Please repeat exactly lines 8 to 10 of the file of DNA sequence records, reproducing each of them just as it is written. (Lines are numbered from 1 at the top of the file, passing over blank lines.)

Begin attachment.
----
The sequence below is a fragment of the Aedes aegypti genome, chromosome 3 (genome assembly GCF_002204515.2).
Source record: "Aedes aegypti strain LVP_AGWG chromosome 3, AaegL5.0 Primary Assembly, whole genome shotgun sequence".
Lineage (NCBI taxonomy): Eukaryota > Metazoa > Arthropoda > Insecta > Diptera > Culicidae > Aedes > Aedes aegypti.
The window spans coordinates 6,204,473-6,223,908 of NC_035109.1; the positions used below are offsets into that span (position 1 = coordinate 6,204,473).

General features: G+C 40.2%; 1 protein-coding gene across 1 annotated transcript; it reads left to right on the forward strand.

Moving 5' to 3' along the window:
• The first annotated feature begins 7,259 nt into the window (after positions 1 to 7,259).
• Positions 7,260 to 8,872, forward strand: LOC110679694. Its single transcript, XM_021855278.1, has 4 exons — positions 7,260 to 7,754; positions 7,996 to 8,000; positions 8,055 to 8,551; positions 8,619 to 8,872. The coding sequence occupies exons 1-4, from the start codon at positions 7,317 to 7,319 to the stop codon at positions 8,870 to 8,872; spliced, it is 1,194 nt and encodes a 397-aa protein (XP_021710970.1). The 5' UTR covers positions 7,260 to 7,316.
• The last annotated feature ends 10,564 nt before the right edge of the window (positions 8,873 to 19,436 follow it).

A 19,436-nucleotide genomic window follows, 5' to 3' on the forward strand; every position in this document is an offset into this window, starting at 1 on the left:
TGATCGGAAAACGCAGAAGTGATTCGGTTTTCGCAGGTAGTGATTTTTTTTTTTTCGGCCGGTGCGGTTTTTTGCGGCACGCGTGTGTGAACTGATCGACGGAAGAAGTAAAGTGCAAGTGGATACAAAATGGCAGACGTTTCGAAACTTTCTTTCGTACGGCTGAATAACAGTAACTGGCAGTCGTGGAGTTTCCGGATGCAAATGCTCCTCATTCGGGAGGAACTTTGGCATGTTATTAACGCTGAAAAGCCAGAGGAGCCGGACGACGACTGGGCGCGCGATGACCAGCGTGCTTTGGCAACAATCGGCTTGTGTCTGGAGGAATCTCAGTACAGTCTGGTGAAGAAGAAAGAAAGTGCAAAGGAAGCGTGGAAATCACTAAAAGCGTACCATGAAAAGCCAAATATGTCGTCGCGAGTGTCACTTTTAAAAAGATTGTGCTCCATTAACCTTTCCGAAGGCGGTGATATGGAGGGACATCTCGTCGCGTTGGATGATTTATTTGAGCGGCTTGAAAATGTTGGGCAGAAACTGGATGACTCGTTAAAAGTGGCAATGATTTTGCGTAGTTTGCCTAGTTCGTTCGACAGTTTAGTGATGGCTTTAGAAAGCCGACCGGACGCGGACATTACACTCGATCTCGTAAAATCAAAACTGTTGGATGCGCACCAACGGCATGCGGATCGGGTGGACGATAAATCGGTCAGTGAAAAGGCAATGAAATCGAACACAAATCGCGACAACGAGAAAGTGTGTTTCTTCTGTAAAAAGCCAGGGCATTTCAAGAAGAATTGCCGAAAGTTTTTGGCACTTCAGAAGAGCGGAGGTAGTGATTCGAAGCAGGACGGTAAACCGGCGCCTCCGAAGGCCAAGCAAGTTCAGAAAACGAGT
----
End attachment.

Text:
• Positions 7,260 to 8,872, forward strand: LOC110679694. Its single transcript, XM_021855278.1, has 4 exons — positions 7,260 to 7,754; positions 7,996 to 8,000; positions 8,055 to 8,551; positions 8,619 to 8,872. The coding sequence occupies exons 1-4, from the start codon at positions 7,317 to 7,319 to the stop codon at positions 8,870 to 8,872; spliced, it is 1,194 nt and encodes a 397-aa protein (XP_021710970.1). The 5' UTR covers positions 7,260 to 7,316.
• The last annotated feature ends 10,564 nt before the right edge of the window (positions 8,873 to 19,436 follow it).

A 19,436-nucleotide genomic window follows, 5' to 3' on the forward strand; every position in this document is an offset into this window, starting at 1 on the left: